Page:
Once again — yesterday in the New York Times — the ubuiquitous Stanley Fish attempts to instruct us, this time in the niceties of academic freedom. He emphasizes the obvious and rather pedestrian distinction between analyzing and advocating.
It is perfectly possible to teach a viewpoint without embracing it and urging it. But the moment a professor does embrace and urge it, academic study has ceased and been replaced by partisan advocacy. And that is a moment no college administration should allow to occur.
Alas, the smart and insightful Ann Althouse has made the mistake many others have made of taking Fish seriously, and replying to him at length.
He’s not worth it. Why spend time on the arguments of someone who has announced in advance that he doens’t necessarily believe his own arguments and will say whatever is necessary to win his (temporary) point? No, I don’t exaggerate, as I demonstrated here by presenting a couple of typical quotes from him:
• The passion I display when debunking the normative claims of neutral principle ideologues is unrelated to the passion I might display when arguing for affirmative action or minority-enhancing redistricting. To be sure, there might be a contingent relation in a given instance if the outcome I dislike was brought about in part by neutral-principle rhetoric; I might then attack the rhetoric as part of my attack on what it was used to do. But I might turn around tomorrow and use the same rhetoric in the service of a cause I believed in. Nor would there be anything inconsistent or hypocritical about such behavior. The grounding consideration in both instances . . . would be my convictions and commitments; the means used to advance them would be secondary, and it would be no part of my morality to be consistent in my handling of those means. Fish, The Trouble With Principle (Harvard, 1999), p. 8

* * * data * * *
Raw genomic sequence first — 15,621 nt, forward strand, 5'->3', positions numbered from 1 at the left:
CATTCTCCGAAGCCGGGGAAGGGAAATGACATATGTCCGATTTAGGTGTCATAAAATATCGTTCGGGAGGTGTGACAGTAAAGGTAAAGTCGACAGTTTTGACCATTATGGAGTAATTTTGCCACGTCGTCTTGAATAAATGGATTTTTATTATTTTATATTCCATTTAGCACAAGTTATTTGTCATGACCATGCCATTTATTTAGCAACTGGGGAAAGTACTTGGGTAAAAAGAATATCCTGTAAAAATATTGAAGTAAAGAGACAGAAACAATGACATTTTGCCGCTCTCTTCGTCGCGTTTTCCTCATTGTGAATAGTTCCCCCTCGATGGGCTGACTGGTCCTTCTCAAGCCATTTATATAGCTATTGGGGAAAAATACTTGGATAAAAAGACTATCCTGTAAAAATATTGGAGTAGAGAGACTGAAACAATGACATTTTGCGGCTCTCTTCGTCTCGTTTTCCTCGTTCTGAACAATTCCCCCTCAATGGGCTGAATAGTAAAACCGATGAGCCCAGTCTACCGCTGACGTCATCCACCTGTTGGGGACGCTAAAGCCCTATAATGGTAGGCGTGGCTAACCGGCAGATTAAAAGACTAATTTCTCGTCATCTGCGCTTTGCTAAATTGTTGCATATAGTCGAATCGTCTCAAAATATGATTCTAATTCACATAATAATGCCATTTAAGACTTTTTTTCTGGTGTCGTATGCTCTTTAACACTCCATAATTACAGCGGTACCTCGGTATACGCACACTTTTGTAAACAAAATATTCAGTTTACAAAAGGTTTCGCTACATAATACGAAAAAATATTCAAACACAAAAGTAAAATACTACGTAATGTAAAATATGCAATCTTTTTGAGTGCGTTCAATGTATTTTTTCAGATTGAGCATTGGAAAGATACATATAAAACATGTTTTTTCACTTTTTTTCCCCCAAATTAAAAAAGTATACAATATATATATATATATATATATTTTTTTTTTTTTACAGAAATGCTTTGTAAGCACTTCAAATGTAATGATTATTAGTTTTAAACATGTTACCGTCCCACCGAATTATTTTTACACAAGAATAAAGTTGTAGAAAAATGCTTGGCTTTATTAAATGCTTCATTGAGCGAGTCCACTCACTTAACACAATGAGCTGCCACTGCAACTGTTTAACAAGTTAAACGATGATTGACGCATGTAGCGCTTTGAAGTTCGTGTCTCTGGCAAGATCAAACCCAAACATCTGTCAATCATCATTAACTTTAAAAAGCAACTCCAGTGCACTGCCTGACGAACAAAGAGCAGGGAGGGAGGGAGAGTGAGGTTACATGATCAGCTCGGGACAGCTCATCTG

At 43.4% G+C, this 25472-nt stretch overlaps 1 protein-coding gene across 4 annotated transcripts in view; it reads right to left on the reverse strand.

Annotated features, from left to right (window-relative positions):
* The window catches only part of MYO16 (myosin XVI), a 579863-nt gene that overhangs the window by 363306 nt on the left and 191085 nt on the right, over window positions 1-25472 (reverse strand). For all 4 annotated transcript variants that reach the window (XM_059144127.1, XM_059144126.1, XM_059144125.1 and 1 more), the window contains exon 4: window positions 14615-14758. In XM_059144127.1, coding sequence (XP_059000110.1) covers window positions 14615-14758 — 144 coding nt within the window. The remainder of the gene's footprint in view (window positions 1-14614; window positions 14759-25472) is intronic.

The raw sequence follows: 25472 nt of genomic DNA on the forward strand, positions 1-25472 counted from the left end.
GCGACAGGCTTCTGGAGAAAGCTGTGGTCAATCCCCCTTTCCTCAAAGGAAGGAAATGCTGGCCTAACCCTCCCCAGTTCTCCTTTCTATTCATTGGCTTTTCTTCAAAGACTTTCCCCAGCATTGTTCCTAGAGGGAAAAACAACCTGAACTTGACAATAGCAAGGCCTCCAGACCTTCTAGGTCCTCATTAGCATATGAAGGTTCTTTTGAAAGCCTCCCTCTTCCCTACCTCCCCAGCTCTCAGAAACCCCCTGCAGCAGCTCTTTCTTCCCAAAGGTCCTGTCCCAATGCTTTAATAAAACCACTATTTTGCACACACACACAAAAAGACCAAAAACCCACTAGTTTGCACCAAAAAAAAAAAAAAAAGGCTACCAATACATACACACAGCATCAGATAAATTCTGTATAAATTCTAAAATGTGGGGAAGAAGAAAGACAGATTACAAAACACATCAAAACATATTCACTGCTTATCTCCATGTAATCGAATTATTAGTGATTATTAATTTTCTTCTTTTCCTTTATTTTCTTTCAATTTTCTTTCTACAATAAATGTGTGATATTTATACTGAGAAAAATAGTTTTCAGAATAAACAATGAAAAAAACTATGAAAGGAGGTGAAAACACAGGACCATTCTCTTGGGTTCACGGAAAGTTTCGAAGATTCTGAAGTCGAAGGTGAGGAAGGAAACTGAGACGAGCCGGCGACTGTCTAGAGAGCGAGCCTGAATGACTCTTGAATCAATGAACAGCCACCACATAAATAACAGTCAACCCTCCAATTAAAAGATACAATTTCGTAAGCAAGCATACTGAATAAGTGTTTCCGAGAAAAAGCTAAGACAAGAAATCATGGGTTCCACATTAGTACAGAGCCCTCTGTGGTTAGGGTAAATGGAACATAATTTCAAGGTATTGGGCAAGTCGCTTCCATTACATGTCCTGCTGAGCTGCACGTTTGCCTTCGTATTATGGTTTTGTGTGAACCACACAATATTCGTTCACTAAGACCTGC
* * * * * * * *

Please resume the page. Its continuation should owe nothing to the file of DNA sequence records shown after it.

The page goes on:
• “Free Speech” is just the name we give to verbal behavior that serves the substantive agendas we wish to advance…. Free speech, in short, is not an independent value but a political prize, and if that prize has been captured by a politics opposed to yours, it can no longer be invoked in ways that further your purposes, for it is now an obstacle to those purposes…. [S]o long as so-called free speech principles have been fashioned by your enemy . . . , contest their relevance to the issue at hand; but if you manage to refashion them in line with your purposes, urge them with a vengeance. Fish, There’s No Such Thing as Free Speech…and it’s a good thing, too (Oxford, 1994), pp. 102, 114.
And Fish purporting to defend academic freedom is even more ridiculous, as I argued here:
Whatever Fish’s purpose, this principled argument that academic freedom requires academics to refrain from injecting themselves, and hence their institutions, into public controversies that do not involve the academic mission of teaching and research is powerful. The problem is not with Fish’s argument; it is with Fish. What are we to make of this argument, coming as it does from the same person who argued … that academic freedom is bunk?
Academic freedom is a bad idea, a dubious principle that:
• Confuses eccentricity with genius and elevates pettiness, boorishness, and irresponsibility to the status of virtue.
• Evacuates morality by making all assertions equivalent and, because equivalent, inconsequential.
• Empties history of its meaning, so that actions proceeding from entirely different motives and agendas become indistinguishable as instances of individual preference and free choice.
• Promotes a regime of relativism by refusing to make judgments, on the reasoning that what is sauce for the goose is sauce for the gander.